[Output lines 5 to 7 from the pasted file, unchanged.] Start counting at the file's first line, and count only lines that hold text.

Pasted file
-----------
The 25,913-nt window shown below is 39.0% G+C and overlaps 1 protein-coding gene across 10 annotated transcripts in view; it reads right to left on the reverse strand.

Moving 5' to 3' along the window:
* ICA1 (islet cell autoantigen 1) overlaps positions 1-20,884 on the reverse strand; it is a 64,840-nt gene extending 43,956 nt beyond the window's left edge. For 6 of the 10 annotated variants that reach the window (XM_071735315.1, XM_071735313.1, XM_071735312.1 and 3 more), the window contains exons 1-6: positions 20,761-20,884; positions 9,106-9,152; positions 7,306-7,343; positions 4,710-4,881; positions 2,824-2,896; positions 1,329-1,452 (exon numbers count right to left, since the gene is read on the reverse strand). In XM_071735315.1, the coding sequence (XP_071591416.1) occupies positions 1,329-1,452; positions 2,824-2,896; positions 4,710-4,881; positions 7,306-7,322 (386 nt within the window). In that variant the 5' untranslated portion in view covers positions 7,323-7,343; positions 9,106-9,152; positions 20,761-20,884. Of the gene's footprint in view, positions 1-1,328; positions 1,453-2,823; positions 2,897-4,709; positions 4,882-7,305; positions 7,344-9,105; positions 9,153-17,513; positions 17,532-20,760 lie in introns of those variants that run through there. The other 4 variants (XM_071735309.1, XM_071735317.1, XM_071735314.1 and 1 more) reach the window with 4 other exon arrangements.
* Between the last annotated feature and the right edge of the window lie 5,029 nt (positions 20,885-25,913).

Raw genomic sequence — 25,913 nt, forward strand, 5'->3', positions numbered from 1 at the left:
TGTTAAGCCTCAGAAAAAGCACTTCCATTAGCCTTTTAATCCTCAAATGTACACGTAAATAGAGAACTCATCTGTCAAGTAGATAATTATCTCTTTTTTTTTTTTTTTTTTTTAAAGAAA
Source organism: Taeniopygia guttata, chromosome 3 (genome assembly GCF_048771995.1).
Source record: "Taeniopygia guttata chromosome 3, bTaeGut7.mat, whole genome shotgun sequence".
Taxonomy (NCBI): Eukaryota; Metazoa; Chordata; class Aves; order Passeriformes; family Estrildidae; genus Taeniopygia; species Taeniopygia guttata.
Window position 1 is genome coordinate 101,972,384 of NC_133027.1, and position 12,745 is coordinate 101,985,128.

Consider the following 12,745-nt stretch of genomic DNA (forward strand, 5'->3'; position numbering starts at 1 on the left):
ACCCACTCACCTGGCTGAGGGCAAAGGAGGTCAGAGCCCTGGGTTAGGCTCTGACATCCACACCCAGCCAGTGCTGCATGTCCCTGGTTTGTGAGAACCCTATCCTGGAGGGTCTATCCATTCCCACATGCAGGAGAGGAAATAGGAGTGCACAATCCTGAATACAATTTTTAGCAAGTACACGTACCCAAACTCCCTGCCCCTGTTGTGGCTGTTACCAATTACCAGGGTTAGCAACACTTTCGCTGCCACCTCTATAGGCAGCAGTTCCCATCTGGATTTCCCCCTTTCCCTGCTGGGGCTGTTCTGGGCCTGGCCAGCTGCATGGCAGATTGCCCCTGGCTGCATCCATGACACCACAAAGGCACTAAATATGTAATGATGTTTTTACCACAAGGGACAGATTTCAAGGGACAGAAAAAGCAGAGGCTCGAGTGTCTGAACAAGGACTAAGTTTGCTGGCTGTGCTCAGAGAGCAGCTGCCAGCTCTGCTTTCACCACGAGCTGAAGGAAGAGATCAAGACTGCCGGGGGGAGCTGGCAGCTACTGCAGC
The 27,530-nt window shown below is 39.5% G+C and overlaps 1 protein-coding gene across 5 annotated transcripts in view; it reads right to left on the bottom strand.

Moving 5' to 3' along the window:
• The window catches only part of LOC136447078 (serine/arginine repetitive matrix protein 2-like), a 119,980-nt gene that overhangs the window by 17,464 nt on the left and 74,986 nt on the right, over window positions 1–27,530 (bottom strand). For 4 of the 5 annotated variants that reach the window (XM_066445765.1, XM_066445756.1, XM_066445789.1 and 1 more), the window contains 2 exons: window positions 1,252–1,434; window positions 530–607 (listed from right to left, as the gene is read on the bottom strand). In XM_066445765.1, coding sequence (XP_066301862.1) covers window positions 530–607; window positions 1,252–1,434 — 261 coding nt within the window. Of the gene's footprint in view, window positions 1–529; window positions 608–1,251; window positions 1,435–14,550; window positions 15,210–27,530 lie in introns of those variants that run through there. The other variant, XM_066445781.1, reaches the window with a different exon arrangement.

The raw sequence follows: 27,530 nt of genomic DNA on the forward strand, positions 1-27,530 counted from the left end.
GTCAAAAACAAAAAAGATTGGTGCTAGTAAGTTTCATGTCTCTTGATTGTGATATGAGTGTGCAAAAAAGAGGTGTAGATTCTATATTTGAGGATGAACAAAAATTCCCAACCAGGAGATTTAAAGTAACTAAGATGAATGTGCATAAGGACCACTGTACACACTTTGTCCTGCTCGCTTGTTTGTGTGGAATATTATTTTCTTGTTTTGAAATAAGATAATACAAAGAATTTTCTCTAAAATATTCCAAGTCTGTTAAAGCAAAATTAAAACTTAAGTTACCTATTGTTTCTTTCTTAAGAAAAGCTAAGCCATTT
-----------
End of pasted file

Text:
Raw genomic sequence — 25,913 nt, forward strand, 5'->3', positions numbered from 1 at the left:
TGTTAAGCCTCAGAAAAAGCACTTCCATTAGCCTTTTAATCCTCAAATGTACACGTAAATAGAGAACTCATCTGTCAAGTAGATAATTATCTCTTTTTTTTTTTTTTTTTTTTAAAGAAA
Source organism: Taeniopygia guttata, chromosome 3 (genome assembly GCF_048771995.1).